Why suspending flights from India should not have been necessary

We need to be concentrating on quarantine if we need to find a pathway out of the pandemic

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India is in the grip of the worst effects of the COVID pandemic since the first outbreak began about 17 months ago. In a time of dire need, flights have been suspended. But was this all even necessary?

Suspending flights from India temporarily is a short-term solution, but not one in the interests of the medium or long-term for our bilateral relations or international relationships. It is simply not sustainable.

From the outset, the Australian government response has been to close borders and effectively isolate the nation from the world. This has been necessary. At the same time, it had what initially appeared to be an effective solution. That is, co-operation with the States to use hotels as the frontline for quarantine.

A quiet Melbourne airport. Pic: Zlatko Varenina

Of course, detractors will say, “But what about the highly infectious mutant strain?” They will also say, “We cannot trust the COVID tests being done in India.”

These concerns can be ameliorated if we have properly managed facilities that are not in the main cities, and appropriately structured to prevent transmission. Had this been implemented, suspending flights from India would never have been necessary. Indeed, it seems to be the only effective way forward to re-engage with the rest of the world.

Opening Commonwealth-managed facilities

Hotel quarantine as a failed system should be replaced by the use of Commonwealth facilities in places like Christmas Island. Facilities in the Northern Territory and in other places where there are Australian Defence Force (ADF) assets can quickly and effectively be used. This would assist with the repatriation of citizens from India (and elsewhere), and also enable the recommencement of the return of international students.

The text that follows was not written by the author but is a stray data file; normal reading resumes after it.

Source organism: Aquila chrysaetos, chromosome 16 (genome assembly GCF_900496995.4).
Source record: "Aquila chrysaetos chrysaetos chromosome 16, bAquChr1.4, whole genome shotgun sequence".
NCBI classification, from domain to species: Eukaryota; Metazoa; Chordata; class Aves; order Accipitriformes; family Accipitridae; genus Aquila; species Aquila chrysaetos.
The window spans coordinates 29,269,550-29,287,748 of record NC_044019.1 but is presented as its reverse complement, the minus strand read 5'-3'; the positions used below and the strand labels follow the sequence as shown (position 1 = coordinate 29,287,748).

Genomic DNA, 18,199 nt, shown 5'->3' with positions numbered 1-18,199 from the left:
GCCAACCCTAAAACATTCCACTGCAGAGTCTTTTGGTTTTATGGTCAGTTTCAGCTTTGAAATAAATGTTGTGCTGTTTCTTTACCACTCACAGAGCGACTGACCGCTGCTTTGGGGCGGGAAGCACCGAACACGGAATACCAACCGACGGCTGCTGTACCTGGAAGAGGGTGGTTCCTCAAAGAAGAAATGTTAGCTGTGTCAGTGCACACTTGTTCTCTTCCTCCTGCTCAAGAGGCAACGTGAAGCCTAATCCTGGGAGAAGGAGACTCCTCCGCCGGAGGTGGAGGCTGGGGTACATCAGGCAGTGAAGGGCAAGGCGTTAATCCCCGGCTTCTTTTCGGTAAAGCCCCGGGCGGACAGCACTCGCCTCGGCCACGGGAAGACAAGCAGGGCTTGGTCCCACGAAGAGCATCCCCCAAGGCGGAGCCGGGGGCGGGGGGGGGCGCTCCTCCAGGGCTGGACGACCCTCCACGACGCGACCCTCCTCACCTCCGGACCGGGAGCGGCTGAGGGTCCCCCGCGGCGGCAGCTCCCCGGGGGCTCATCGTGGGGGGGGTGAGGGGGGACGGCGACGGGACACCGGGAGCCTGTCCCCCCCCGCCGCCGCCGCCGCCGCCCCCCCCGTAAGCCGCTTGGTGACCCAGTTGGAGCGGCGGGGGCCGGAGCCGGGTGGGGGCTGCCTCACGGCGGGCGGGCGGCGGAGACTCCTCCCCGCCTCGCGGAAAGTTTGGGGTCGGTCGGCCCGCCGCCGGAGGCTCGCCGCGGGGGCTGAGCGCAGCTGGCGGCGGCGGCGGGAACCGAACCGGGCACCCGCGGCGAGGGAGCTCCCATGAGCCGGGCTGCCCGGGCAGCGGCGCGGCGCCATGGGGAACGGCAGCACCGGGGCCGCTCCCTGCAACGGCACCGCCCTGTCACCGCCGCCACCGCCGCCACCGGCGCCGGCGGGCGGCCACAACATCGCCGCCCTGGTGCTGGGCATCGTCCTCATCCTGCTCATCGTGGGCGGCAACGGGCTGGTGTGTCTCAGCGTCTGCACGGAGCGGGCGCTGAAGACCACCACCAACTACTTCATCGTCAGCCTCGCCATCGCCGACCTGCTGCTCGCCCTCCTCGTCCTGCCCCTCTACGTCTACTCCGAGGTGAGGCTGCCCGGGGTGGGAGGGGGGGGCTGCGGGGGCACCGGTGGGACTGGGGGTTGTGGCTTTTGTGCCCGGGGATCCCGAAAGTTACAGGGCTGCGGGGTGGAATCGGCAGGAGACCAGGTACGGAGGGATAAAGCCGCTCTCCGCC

A quarantine briefing in India. Source: AAP

Instead of outsourcing to the States, the Commonwealth government needs to solve the longer-term problem of how we can effectively have a lasting solution for a crisis that is clearly going to be around for at least the next two or three years.

Apart from enabling the smooth transition of people, both citizens and non-citizens, coming into and leaving Australia, the use of Federal quarantine systems and facilities would be the beginning of the way out for Australians. It would enable the ordinary functions of life: going to births, weddings and funerals without being exposed to criticism, should a case arise in a hotel not designed to take people suffering from the pandemic. It would also enable a means to conduct their business and to help the world repair. A large part of that repair will come, and will be accelerated by, a well India.

It is not in the global interest to have any country suffer the effects of the coronavirus. In purely economic terms alone when large countries suffer the effects of the coronavirus, then in any sense, a global recovery will not be possible. India’s needs are most pressing. Suspending flights temporarily is a short-term solution, but not one in the interests of medium term or long-term bilateral relations. It is simply not sustainable.

Arguably, India needs more flights at present, not fewer, as it would better assist the transfer of vital supplies. A fractured and reactive approach to international borders does not give a sustainable path forward.

As a global leader in independent thinking Australia must demonstrate leadership with respect to making solutions that work now, and also into the future. It behoves a nation like Australia to demonstrate clarity of vision so it can sustainably support nations like India and inevitably others. This would be different to the series of starts and stops, bringing uncertainty, when an alternative strategy is available.


Mohan Dhall
Mohan Dhall
Academic leader, M2K Education and Advisory and CEO of Australian Tutoring Association and Global Tutoring Association.

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